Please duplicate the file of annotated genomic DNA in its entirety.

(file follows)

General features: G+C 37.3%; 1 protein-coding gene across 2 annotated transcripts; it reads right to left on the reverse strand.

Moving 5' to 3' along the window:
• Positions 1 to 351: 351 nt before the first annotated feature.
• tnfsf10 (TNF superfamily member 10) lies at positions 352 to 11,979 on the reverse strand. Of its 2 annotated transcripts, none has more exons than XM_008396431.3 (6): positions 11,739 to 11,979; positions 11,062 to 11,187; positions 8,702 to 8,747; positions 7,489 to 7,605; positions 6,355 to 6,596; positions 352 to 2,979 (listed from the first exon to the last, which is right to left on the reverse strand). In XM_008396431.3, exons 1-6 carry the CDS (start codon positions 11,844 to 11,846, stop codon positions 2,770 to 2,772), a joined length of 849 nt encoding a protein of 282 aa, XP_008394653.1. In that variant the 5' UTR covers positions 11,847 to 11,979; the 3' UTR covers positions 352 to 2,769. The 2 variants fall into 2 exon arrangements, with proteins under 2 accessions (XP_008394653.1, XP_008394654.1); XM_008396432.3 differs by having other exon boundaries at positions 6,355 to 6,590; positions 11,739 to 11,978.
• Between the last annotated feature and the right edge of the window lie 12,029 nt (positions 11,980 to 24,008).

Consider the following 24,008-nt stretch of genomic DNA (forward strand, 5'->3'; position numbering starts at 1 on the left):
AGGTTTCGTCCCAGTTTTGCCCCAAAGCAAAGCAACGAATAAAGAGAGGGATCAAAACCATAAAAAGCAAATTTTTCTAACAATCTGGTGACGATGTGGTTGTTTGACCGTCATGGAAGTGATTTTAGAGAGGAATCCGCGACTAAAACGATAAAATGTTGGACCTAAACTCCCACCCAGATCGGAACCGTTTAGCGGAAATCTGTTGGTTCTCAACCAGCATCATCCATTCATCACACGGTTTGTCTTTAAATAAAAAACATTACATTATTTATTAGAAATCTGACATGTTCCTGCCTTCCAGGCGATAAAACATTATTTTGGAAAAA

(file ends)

General features: G+C 37.3%; 1 protein-coding gene across 2 annotated transcripts; it reads right to left on the reverse strand.

Moving 5' to 3' along the window:
• Positions 1 to 351: 351 nt before the first annotated feature.
• tnfsf10 (TNF superfamily member 10) lies at positions 352 to 11,979 on the reverse strand. Of its 2 annotated transcripts, none has more exons than XM_008396431.3 (6): positions 11,739 to 11,979; positions 11,062 to 11,187; positions 8,702 to 8,747; positions 7,489 to 7,605; positions 6,355 to 6,596; positions 352 to 2,979 (listed from the first exon to the last, which is right to left on the reverse strand). In XM_008396431.3, exons 1-6 carry the CDS (start codon positions 11,844 to 11,846, stop codon positions 2,770 to 2,772), a joined length of 849 nt encoding a protein of 282 aa, XP_008394653.1. In that variant the 5' UTR covers positions 11,847 to 11,979; the 3' UTR covers positions 352 to 2,769. The 2 variants fall into 2 exon arrangements, with proteins under 2 accessions (XP_008394653.1, XP_008394654.1); XM_008396432.3 differs by having other exon boundaries at positions 6,355 to 6,590; positions 11,739 to 11,978.
• Between the last annotated feature and the right edge of the window lie 12,029 nt (positions 11,980 to 24,008).

Consider the following 24,008-nt stretch of genomic DNA (forward strand, 5'->3'; position numbering starts at 1 on the left):
AGGTTTCGTCCCAGTTTTGCCCCAAAGCAAAGCAACGAATAAAGAGAGGGATCAAAACCATAAAAAGCAAATTTTTCTAACAATCTGGTGACGATGTGGTTGTTTGACCGTCATGGAAGTGATTTTAGAGAGGAATCCGCGACTAAAACGATAAAATGTTGGACCTAAACTCCCACCCAGATCGGAACCGTTTAGCGGAAATCTGTTGGTTCTCAACCAGCATCATCCATTCATCACACGGTTTGTCTTTAAATAAAAAACATTACATTATTTATTAGAAATCTGACATGTTCCTGCCTTCCAGGCGATAAAACATTATTTTGGAAAAA